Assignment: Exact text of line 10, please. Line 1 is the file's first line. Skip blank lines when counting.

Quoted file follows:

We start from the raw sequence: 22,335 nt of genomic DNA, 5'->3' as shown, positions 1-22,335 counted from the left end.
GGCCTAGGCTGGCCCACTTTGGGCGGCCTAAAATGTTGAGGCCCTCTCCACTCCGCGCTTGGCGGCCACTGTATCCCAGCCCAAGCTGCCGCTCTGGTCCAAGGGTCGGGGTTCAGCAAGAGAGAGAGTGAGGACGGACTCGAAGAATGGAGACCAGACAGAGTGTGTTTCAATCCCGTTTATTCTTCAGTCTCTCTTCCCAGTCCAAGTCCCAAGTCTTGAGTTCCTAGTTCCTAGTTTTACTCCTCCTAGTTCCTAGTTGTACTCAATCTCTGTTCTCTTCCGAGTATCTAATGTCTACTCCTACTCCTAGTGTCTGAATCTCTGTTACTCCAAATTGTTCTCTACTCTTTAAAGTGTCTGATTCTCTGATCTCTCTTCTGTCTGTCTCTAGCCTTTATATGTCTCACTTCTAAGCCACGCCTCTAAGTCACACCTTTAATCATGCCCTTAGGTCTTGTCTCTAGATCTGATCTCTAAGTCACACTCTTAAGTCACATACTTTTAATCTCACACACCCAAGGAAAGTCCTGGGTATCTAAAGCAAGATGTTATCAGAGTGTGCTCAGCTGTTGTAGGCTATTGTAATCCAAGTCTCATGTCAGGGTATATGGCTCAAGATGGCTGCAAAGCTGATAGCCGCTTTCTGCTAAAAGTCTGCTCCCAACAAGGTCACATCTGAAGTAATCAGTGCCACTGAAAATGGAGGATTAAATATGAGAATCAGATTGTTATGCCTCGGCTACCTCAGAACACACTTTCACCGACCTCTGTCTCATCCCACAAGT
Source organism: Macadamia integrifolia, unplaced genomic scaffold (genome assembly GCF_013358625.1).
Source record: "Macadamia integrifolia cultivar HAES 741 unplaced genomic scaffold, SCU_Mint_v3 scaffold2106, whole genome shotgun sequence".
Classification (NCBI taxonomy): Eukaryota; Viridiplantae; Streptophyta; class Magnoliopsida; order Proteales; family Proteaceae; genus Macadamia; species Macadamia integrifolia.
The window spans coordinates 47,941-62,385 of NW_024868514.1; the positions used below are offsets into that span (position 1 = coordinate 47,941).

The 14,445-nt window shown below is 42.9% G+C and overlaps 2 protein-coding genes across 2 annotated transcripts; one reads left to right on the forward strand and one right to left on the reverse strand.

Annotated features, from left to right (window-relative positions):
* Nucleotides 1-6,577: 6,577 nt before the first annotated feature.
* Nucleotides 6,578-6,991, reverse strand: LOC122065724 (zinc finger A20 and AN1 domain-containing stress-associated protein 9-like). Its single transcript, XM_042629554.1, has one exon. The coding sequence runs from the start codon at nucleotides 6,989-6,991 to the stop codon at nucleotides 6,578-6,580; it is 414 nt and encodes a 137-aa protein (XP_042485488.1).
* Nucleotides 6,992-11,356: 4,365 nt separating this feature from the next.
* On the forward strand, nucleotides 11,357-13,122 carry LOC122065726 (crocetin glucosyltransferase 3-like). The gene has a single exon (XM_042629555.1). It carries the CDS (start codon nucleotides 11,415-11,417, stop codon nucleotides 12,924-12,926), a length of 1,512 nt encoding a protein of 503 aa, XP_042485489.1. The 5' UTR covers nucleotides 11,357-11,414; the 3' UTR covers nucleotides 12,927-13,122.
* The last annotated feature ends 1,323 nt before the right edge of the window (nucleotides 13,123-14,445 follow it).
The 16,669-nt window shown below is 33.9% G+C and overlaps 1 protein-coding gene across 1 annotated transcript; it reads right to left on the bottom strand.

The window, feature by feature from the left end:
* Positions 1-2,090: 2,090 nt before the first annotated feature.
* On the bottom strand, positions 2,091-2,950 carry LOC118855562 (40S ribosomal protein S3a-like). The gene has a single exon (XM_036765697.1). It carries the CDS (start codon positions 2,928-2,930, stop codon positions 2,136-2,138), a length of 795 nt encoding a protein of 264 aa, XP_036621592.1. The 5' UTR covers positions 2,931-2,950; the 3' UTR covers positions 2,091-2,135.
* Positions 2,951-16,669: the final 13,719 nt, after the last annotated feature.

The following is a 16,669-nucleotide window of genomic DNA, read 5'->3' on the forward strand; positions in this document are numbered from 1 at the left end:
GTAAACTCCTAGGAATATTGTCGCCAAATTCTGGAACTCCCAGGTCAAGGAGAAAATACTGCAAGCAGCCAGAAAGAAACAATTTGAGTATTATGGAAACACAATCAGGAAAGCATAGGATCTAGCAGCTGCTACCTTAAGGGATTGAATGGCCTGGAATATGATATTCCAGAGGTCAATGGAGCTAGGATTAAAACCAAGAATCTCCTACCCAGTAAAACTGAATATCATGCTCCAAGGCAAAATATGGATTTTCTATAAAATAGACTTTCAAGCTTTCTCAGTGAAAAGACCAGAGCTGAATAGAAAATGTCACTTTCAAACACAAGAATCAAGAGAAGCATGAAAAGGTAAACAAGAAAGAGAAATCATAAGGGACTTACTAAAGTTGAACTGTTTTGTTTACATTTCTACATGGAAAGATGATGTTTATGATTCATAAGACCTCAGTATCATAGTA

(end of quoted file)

* Nucleotides 6,578-6,991, reverse strand: LOC122065724 (zinc finger A20 and AN1 domain-containing stress-associated protein 9-like). Its single transcript, XM_042629554.1, has one exon. The coding sequence runs from the start codon at nucleotides 6,989-6,991 to the stop codon at nucleotides 6,578-6,580; it is 414 nt and encodes a 137-aa protein (XP_042485488.1).